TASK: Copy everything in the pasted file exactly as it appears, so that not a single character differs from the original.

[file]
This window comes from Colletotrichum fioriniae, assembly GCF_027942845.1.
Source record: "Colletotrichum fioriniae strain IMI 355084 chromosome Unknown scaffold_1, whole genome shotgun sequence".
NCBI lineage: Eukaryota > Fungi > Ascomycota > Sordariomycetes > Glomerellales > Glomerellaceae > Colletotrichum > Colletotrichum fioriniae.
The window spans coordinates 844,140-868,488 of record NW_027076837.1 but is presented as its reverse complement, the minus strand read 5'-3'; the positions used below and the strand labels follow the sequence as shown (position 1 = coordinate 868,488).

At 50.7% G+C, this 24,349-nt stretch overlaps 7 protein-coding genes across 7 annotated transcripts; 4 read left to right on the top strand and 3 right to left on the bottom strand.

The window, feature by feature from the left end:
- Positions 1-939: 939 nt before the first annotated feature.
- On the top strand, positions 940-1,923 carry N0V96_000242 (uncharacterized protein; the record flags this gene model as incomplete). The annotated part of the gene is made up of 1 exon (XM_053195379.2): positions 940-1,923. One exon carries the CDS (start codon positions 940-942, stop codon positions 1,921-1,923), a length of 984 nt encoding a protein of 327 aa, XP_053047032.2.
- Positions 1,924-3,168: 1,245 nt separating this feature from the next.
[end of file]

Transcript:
This window comes from Colletotrichum fioriniae, assembly GCF_027942845.1.
Source record: "Colletotrichum fioriniae strain IMI 355084 chromosome Unknown scaffold_1, whole genome shotgun sequence".
NCBI lineage: Eukaryota > Fungi > Ascomycota > Sordariomycetes > Glomerellales > Glomerellaceae > Colletotrichum > Colletotrichum fioriniae.
The window spans coordinates 844,140-868,488 of record NW_027076837.1 but is presented as its reverse complement, the minus strand read 5'-3'; the positions used below and the strand labels follow the sequence as shown (position 1 = coordinate 868,488).

At 50.7% G+C, this 24,349-nt stretch overlaps 7 protein-coding genes across 7 annotated transcripts; 4 read left to right on the top strand and 3 right to left on the bottom strand.

The window, feature by feature from the left end:
- Positions 1-939: 939 nt before the first annotated feature.
- On the top strand, positions 940-1,923 carry N0V96_000242 (uncharacterized protein; the record flags this gene model as incomplete). The annotated part of the gene is made up of 1 exon (XM_053195379.2): positions 940-1,923. One exon carries the CDS (start codon positions 940-942, stop codon positions 1,921-1,923), a length of 984 nt encoding a protein of 327 aa, XP_053047032.2.
- Positions 1,924-3,168: 1,245 nt separating this feature from the next.